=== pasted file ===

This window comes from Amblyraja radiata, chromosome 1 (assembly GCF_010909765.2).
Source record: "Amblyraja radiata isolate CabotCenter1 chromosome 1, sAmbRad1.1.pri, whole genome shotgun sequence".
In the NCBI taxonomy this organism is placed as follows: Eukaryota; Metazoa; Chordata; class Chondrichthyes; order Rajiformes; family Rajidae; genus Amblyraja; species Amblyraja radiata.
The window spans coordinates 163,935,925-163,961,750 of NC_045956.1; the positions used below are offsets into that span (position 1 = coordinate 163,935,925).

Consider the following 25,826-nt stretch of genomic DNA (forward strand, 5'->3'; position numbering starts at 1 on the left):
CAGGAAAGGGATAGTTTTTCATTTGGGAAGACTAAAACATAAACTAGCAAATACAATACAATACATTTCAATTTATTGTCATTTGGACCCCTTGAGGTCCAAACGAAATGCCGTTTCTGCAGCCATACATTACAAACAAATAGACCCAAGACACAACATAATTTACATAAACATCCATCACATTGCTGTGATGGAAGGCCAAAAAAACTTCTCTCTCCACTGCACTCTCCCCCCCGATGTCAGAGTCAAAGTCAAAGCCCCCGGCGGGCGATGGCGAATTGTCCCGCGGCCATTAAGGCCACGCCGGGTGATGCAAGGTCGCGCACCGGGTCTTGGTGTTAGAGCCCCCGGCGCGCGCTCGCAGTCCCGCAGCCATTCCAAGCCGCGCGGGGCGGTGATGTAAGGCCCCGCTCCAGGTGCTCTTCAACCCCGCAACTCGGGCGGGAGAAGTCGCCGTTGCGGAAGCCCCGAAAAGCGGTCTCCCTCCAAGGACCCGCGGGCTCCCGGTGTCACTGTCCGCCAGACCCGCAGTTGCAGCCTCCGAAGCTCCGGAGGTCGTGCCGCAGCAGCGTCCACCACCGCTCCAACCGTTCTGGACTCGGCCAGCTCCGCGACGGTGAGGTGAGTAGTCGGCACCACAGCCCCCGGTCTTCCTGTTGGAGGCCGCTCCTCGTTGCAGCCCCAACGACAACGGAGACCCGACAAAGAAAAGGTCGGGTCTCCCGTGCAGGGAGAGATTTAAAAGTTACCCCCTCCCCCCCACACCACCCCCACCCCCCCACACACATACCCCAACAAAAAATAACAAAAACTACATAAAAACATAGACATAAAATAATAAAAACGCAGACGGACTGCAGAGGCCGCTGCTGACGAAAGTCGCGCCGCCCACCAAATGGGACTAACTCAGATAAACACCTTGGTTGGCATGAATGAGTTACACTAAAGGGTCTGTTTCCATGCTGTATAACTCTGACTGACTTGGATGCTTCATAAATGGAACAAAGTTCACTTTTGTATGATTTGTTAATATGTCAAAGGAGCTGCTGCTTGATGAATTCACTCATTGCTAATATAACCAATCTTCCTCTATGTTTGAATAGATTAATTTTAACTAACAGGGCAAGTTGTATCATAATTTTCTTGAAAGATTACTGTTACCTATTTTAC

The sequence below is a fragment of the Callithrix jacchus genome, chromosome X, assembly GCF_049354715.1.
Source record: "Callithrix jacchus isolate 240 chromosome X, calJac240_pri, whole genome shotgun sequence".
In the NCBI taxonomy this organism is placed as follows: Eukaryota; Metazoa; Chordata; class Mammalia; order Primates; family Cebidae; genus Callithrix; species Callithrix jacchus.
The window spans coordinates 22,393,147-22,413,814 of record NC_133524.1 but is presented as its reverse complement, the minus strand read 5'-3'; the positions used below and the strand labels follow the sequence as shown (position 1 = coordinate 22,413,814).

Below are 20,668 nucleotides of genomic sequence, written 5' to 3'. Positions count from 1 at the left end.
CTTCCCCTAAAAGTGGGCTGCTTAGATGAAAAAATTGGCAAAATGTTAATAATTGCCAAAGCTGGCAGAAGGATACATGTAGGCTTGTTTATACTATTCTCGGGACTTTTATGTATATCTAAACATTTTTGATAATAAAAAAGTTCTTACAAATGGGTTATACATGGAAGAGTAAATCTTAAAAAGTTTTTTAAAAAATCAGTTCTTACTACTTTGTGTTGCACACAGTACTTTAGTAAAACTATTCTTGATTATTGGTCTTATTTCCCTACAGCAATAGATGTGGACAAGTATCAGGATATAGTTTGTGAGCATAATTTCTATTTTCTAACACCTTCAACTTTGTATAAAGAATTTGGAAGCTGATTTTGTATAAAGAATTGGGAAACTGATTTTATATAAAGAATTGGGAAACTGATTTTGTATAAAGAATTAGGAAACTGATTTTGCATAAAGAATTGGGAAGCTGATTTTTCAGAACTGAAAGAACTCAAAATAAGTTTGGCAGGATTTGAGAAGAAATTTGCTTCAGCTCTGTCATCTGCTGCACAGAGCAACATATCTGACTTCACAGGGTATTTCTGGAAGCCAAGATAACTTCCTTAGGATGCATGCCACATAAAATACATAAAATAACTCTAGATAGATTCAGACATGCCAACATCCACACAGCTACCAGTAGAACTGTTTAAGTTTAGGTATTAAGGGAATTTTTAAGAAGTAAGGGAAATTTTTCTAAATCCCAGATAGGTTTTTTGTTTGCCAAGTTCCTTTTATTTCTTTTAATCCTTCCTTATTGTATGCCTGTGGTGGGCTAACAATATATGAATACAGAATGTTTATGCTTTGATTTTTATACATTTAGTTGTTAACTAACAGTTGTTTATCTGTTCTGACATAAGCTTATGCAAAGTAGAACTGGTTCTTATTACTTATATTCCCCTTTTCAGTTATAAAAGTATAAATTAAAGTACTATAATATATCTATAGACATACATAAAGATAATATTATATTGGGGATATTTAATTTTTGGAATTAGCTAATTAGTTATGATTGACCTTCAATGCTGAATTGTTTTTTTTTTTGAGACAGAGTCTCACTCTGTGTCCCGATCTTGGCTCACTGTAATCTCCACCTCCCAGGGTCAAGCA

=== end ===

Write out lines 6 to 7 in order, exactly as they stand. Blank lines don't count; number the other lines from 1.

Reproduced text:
CAGGAAAGGGATAGTTTTTCATTTGGGAAGACTAAAACATAAACTAGCAAATACAATACAATACATTTCAATTTATTGTCATTTGGACCCCTTGAGGTCCAAACGAAATGCCGTTTCTGCAGCCATACATTACAAACAAATAGACCCAAGACACAACATAATTTACATAAACATCCATCACATTGCTGTGATGGAAGGCCAAAAAAACTTCTCTCTCCACTGCACTCTCCCCCCCGATGTCAGAGTCAAAGTCAAAGCCCCCGGCGGGCGATGGCGAATTGTCCCGCGGCCATTAAGGCCACGCCGGGTGATGCAAGGTCGCGCACCGGGTCTTGGTGTTAGAGCCCCCGGCGCGCGCTCGCAGTCCCGCAGCCATTCCAAGCCGCGCGGGGCGGTGATGTAAGGCCCCGCTCCAGGTGCTCTTCAACCCCGCAACTCGGGCGGGAGAAGTCGCCGTTGCGGAAGCCCCGAAAAGCGGTCTCCCTCCAAGGACCCGCGGGCTCCCGGTGTCACTGTCCGCCAGACCCGCAGTTGCAGCCTCCGAAGCTCCGGAGGTCGTGCCGCAGCAGCGTCCACCACCGCTCCAACCGTTCTGGACTCGGCCAGCTCCGCGACGGTGAGGTGAGTAGTCGGCACCACAGCCCCCGGTCTTCCTGTTGGAGGCCGCTCCTCGTTGCAGCCCCAACGACAACGGAGACCCGACAAAGAAAAGGTCGGGTCTCCCGTGCAGGGAGAGATTTAAAAGTTACCCCCTCCCCCCCACACCACCCCCACCCCCCCACACACATACCCCAACAAAAAATAACAAAAACTACATAAAAACATAGACATAAAATAATAAAAACGCAGACGGACTGCAGAGGCCGCTGCTGACGAAAGTCGCGCCGCCCACCAAATGGGACTAACTCAGATAAACACCTTGGTTGGCATGAATGAGTTACACTAAAGGGTCTGTTTCCATGCTGTATAACTCTGACTGACTTGGATGCTTCATAAATGGAACAAAGTTCACTTTTGTATGATTTGTTAATATGTCAAAGGAGCTGCTGCTTGATGAATTCACTCATTGCTAATATAACCAATCTTCCTCTATGTTTGAATAGATTAATTTTAACTAACAGGGCAAGTTGTATCATAATTTTCTTGAAAGATTACTGTTACCTATTTTAC

The sequence below is a fragment of the Callithrix jacchus genome, chromosome X, assembly GCF_049354715.1.